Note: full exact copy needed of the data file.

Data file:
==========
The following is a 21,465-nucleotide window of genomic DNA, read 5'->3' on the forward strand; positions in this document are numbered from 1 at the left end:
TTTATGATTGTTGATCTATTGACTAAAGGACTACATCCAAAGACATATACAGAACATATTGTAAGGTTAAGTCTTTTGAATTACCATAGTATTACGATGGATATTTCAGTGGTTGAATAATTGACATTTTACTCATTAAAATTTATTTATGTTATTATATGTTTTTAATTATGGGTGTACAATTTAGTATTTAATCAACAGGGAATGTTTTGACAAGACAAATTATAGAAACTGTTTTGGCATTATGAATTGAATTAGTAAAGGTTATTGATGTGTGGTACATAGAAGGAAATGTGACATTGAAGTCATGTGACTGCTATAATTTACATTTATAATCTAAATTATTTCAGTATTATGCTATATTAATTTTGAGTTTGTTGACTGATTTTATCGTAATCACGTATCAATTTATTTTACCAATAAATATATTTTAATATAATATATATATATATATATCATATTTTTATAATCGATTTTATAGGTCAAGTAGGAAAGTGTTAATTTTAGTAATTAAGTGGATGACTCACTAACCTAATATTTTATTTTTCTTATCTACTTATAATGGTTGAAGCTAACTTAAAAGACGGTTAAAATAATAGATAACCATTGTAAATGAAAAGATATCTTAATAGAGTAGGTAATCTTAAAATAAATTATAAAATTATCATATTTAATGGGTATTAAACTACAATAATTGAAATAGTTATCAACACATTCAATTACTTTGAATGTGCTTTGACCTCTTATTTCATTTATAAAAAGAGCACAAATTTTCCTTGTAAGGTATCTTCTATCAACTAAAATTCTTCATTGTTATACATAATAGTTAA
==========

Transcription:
The following is a 21,465-nucleotide window of genomic DNA, read 5'->3' on the forward strand; positions in this document are numbered from 1 at the left end:
TTTATGATTGTTGATCTATTGACTAAAGGACTACATCCAAAGACATATACAGAACATATTGTAAGGTTAAGTCTTTTGAATTACCATAGTATTACGATGGATATTTCAGTGGTTGAATAATTGACATTTTACTCATTAAAATTTATTTATGTTATTATATGTTTTTAATTATGGGTGTACAATTTAGTATTTAATCAACAGGGAATGTTTTGACAAGACAAATTATAGAAACTGTTTTGGCATTATGAATTGAATTAGTAAAGGTTATTGATGTGTGGTACATAGAAGGAAATGTGACATTGAAGTCATGTGACTGCTATAATTTACATTTATAATCTAAATTATTTCAGTATTATGCTATATTAATTTTGAGTTTGTTGACTGATTTTATCGTAATCACGTATCAATTTATTTTACCAATAAATATATTTTAATATAATATATATATATATATATCATATTTTTATAATCGATTTTATAGGTCAAGTAGGAAAGTGTTAATTTTAGTAATTAAGTGGATGACTCACTAACCTAATATTTTATTTTTCTTATCTACTTATAATGGTTGAAGCTAACTTAAAAGACGGTTAAAATAATAGATAACCATTGTAAATGAAAAGATATCTTAATAGAGTAGGTAATCTTAAAATAAATTATAAAATTATCATATTTAATGGGTATTAAACTACAATAATTGAAATAGTTATCAACACATTCAATTACTTTGAATGTGCTTTGACCTCTTATTTCATTTATAAAAAGAGCACAAATTTTCCTTGTAAGGTATCTTCTATCAACTAAAATTCTTCATTGTTATACATAATAGTTAA